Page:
Vickers explains his role in incident

After getting tangled with Matt Kenseth at Martinsville two weeks ago, Brian Vickers said he would get payback.

It didn’t happen at Texas last week, but Vickers got his retaliation at Phoenix – even if he says he didn’t mean to.

Kenseth started from the pole and led four different times for 49 laps. He was still near the front on lap 178 when he brakes started to fail and he began dropping back. Vickers charged up behind Kenseth and bumped him from behind, sending the No. 17 car into the wall then the garage.

”Obviously, it is retaliation for retaliation, I guess,” Kenseth said. ”I was out of brakes and I was up on everybody and I saw him coming. I lifted at least 10 car lengths before where I would normally lift and he drove in there at 165 miles per hour and cleaned us out.”

Vickers said he was surprised that Kenseth had lifted off the gas pedal and in no way was trying to get back at him.

”If he wants to doubt us, that’s fine,” Vickers said. ”He wrecked me at Martinsville, he got wrecked here, but it actually wasn’t (payback). I’m not saying I wasn’t going to pay him back, but I’m just saying that wasn’t it. He just lifted halfway down the backstretch and the (No.) 9 was on my inside.”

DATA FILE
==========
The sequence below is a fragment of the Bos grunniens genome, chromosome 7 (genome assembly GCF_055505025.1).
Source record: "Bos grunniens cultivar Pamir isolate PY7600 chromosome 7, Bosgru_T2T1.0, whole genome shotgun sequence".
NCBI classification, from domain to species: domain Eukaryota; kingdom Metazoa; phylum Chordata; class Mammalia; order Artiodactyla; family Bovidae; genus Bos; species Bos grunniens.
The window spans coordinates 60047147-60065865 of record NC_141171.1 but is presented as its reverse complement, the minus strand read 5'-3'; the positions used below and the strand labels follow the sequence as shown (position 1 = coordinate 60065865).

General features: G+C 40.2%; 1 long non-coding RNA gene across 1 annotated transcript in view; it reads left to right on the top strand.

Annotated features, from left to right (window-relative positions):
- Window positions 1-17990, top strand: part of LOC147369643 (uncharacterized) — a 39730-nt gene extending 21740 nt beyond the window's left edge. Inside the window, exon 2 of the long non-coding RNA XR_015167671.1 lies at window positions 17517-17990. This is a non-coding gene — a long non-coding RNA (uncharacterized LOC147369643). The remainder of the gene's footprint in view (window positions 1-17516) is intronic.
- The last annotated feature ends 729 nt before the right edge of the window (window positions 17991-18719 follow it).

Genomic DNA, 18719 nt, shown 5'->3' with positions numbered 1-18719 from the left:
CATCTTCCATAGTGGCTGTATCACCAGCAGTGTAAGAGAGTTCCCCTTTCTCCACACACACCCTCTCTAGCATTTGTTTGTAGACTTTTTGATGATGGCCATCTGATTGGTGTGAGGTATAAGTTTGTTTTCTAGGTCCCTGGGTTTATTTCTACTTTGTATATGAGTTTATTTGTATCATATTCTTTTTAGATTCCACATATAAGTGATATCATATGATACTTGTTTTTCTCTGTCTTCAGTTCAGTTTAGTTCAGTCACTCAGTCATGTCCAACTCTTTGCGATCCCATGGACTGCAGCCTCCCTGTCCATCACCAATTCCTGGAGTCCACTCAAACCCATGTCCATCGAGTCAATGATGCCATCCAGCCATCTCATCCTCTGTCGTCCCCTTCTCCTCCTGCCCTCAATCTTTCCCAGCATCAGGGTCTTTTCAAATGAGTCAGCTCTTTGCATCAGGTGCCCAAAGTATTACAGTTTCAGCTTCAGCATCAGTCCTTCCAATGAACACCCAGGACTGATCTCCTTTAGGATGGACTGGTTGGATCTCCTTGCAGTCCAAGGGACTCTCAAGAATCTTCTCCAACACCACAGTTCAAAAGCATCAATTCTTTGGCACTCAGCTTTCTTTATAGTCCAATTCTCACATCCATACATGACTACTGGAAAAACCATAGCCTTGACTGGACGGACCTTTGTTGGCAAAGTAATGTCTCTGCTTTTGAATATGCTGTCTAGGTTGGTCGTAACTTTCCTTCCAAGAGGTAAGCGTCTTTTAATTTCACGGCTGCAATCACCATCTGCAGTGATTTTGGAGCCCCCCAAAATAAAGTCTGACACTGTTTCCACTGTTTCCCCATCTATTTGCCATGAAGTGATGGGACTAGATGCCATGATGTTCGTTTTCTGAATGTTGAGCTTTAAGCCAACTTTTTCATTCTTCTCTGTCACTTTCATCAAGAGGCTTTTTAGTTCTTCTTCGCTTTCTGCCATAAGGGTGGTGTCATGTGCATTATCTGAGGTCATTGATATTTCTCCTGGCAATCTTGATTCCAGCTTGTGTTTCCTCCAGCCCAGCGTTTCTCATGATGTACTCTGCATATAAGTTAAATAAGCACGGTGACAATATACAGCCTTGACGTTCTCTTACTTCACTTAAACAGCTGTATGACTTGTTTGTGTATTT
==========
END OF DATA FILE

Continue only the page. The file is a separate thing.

The wreck at Martinsville didn’t bring any repercussions from NASCAR and the latest incident appears likely to go unpunished as well – despite its hardline approach to Kyle Busch’s intentional wreck of Hornaday in the Truck series race at Texas last week.

”Had we felt it was more than a racing incident, we would have reacted,” Sprint Cup Series director John Darby said.

Kenseth wasn’t happy NASCAR didn’t penalize Vickers.

”It was so premeditated, it just surprises me that they didn’t do anything,” he said. ”I am disappointed, but I expected it.”